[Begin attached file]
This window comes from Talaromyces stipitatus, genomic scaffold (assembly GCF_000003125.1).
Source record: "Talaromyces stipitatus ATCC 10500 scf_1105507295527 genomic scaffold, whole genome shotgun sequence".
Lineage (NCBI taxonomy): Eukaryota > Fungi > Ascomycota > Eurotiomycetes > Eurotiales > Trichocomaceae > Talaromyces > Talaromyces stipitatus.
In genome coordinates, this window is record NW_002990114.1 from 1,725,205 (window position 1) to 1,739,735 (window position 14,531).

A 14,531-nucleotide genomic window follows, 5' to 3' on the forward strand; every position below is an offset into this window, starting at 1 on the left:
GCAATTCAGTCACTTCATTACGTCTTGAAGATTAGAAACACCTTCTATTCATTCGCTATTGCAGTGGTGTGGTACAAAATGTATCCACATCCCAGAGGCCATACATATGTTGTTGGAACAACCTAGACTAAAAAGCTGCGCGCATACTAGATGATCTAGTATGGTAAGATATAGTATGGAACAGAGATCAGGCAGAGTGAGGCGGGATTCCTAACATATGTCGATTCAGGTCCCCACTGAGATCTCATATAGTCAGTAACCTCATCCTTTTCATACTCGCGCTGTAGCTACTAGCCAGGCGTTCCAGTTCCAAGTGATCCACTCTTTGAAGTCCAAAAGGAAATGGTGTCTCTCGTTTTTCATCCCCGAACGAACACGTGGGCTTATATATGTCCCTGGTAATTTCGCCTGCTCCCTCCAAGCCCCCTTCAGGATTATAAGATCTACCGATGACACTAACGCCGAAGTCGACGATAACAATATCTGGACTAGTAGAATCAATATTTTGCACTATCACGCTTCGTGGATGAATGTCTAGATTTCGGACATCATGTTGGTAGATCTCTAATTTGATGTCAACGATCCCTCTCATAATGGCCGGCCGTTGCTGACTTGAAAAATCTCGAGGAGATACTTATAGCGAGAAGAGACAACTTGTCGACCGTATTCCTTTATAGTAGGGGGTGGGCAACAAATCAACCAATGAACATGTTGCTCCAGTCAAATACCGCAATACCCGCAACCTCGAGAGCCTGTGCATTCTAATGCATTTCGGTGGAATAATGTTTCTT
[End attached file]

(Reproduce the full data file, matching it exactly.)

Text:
This window comes from Talaromyces stipitatus, genomic scaffold (assembly GCF_000003125.1).
Source record: "Talaromyces stipitatus ATCC 10500 scf_1105507295527 genomic scaffold, whole genome shotgun sequence".
Lineage (NCBI taxonomy): Eukaryota > Fungi > Ascomycota > Eurotiomycetes > Eurotiales > Trichocomaceae > Talaromyces > Talaromyces stipitatus.
In genome coordinates, this window is record NW_002990114.1 from 1,725,205 (window position 1) to 1,739,735 (window position 14,531).

A 14,531-nucleotide genomic window follows, 5' to 3' on the forward strand; every position below is an offset into this window, starting at 1 on the left:
GCAATTCAGTCACTTCATTACGTCTTGAAGATTAGAAACACCTTCTATTCATTCGCTATTGCAGTGGTGTGGTACAAAATGTATCCACATCCCAGAGGCCATACATATGTTGTTGGAACAACCTAGACTAAAAAGCTGCGCGCATACTAGATGATCTAGTATGGTAAGATATAGTATGGAACAGAGATCAGGCAGAGTGAGGCGGGATTCCTAACATATGTCGATTCAGGTCCCCACTGAGATCTCATATAGTCAGTAACCTCATCCTTTTCATACTCGCGCTGTAGCTACTAGCCAGGCGTTCCAGTTCCAAGTGATCCACTCTTTGAAGTCCAAAAGGAAATGGTGTCTCTCGTTTTTCATCCCCGAACGAACACGTGGGCTTATATATGTCCCTGGTAATTTCGCCTGCTCCCTCCAAGCCCCCTTCAGGATTATAAGATCTACCGATGACACTAACGCCGAAGTCGACGATAACAATATCTGGACTAGTAGAATCAATATTTTGCACTATCACGCTTCGTGGATGAATGTCTAGATTTCGGACATCATGTTGGTAGATCTCTAATTTGATGTCAACGATCCCTCTCATAATGGCCGGCCGTTGCTGACTTGAAAAATCTCGAGGAGATACTTATAGCGAGAAGAGACAACTTGTCGACCGTATTCCTTTATAGTAGGGGGTGGGCAACAAATCAACCAATGAACATGTTGCTCCAGTCAAATACCGCAATACCCGCAACCTCGAGAGCCTGTGCATTCTAATGCATTTCGGTGGAATAATGTTTCTT